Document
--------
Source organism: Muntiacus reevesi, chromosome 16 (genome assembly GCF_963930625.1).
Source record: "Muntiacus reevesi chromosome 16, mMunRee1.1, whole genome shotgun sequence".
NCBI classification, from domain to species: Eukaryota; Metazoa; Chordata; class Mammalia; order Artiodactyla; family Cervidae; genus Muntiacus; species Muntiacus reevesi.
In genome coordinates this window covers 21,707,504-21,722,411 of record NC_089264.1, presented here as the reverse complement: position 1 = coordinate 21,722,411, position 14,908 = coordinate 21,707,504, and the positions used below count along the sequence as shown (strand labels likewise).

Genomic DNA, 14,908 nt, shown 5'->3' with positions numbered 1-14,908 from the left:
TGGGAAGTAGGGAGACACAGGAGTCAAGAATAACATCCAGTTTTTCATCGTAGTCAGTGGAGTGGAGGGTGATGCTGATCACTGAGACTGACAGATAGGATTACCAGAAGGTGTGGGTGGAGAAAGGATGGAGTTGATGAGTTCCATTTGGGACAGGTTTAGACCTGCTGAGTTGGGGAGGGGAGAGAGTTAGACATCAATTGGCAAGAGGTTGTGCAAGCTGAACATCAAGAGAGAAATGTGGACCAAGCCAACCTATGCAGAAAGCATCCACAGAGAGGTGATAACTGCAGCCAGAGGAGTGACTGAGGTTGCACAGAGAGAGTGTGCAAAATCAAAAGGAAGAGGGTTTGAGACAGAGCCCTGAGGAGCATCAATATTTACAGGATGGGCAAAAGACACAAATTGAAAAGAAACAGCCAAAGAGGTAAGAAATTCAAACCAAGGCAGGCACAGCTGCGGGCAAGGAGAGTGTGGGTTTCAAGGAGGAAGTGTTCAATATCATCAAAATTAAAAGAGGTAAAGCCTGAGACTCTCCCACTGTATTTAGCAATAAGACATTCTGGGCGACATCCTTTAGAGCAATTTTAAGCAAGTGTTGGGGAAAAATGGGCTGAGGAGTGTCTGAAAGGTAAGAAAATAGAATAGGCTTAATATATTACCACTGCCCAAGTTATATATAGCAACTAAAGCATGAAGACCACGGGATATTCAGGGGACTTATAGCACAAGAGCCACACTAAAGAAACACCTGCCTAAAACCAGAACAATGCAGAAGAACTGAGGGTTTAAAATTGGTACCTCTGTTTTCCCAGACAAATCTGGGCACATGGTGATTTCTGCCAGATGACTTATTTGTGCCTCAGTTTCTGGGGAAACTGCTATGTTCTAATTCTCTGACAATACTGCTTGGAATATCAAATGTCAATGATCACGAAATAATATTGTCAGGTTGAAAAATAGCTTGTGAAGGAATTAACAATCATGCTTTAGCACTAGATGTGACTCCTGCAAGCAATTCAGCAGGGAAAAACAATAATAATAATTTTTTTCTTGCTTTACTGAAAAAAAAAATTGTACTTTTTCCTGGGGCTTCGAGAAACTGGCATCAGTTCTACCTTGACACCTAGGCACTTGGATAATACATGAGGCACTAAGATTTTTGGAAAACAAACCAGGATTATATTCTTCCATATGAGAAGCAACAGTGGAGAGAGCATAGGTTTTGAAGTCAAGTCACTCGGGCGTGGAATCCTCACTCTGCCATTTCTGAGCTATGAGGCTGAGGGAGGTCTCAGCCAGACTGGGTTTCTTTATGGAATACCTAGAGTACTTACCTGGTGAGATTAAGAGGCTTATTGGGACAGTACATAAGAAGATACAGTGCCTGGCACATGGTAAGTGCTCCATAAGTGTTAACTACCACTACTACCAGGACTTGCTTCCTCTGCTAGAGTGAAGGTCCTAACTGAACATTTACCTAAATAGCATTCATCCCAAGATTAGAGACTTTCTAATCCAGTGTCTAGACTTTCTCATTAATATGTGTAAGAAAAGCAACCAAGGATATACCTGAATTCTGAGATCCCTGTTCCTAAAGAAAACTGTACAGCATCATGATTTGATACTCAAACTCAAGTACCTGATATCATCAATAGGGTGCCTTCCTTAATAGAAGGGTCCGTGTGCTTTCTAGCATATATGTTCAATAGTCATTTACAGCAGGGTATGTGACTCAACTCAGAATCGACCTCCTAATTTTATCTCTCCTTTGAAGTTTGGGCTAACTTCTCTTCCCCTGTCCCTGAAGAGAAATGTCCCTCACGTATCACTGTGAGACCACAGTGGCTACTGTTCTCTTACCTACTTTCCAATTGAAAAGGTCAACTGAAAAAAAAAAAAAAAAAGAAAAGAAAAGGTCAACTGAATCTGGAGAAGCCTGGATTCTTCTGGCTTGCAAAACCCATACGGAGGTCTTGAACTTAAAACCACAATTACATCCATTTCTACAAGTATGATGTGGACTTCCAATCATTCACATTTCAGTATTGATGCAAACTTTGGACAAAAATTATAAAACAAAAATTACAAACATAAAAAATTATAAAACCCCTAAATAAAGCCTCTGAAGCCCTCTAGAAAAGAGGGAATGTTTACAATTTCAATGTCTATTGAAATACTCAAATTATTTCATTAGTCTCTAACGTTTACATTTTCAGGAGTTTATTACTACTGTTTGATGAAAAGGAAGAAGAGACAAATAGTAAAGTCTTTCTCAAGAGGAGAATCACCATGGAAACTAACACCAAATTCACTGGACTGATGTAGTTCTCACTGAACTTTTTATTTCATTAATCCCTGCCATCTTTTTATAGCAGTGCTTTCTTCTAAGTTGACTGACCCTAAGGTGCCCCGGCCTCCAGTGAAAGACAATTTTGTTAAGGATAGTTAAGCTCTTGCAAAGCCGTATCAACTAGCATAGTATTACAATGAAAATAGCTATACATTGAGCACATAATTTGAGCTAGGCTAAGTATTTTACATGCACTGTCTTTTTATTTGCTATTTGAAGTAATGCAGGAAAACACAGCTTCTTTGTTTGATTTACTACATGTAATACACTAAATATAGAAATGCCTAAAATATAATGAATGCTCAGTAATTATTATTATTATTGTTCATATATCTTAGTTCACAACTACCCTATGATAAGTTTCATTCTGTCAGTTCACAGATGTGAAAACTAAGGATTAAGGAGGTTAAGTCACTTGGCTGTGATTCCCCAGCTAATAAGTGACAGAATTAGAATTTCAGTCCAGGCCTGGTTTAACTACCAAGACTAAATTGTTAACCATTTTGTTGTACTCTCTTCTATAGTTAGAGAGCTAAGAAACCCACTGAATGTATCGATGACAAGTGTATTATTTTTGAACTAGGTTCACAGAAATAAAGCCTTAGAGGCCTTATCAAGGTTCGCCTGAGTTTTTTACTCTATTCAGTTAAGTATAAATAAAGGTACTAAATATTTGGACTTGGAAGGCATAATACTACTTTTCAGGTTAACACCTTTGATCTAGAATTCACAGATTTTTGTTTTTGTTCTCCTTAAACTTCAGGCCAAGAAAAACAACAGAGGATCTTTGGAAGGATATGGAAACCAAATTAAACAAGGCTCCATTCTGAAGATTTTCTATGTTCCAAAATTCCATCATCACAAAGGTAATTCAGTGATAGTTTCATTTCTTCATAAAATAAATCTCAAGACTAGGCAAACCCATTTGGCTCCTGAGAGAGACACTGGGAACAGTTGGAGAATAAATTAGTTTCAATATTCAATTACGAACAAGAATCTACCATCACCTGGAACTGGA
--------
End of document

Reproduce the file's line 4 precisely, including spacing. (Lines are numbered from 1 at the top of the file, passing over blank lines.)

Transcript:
In genome coordinates this window covers 21,707,504-21,722,411 of record NC_089264.1, presented here as the reverse complement: position 1 = coordinate 21,722,411, position 14,908 = coordinate 21,707,504, and the positions used below count along the sequence as shown (strand labels likewise).